Redistricting activity continued in the 1980s, but as legislators grew weary
of the constant battles, they became more willing to relinquish their
redistricting duties. Eventually, the Legislature agreed to experiment with a
new process, hoping that the contentious atmosphere would begin to subside.
In 1981 legislators passed a redistricting bill, but saw their proposal for
congressional redistricting vetoed by Governor John Spellman. The lawmakers
tried again, but this time Everett
residents went to court to stop the plan. In 1983 the courts ruled against the
state in the case of Doph v. Munro
and gave the Legislature ninety days to complete congressional redistricting.
Washington legislators were at
a crossroads. They could continue the difficult task of redistricting or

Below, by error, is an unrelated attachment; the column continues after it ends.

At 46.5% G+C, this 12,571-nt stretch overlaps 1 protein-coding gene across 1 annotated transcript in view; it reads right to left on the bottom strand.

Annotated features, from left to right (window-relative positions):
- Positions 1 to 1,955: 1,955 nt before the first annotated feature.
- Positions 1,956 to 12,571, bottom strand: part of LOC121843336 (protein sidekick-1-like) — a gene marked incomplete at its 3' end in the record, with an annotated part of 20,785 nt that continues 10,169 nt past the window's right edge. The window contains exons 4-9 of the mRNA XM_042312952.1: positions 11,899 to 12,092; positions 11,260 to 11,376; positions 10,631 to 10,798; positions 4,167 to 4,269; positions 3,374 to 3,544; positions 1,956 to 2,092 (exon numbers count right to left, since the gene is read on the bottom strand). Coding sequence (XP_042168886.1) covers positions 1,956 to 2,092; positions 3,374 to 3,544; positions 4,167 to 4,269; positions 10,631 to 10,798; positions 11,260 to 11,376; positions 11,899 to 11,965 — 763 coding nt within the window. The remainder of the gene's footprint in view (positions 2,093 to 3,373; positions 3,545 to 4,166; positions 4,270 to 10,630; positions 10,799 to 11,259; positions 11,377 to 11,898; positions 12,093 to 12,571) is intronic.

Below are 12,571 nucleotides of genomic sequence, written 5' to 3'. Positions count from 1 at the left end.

explore another option. In 1982, a bill that created an independent, bipartisan
redistricting committee had passed, but this new body would not begin work
until 1991. Faced with the 1983 court order to redistrict, members of the
Legislature then voted to form a temporary congressional redistricting
commission. They appointed five commissioners as the clock continued to tick
away on the court's 90-day deadline. Despite the relatively short of amount of
time available, the temporary redistricting commission developed an acceptable
plan for new congressional districts.
This achievement was a revelation, not only to members
of state government, but also to Washington citizens. The 1983 Legislature passed a new version
of the 1982 bill, which established an independent, bipartisan redistricting
commission. A measure to amend the State Constitution and institute the
commission was placed on the November ballot and subsequently approved by the
voters. Washington became the third state in the union to redistrict by
commission, but the true test of the concept would not come until 1991, when
the first commissioners were slated to assemble.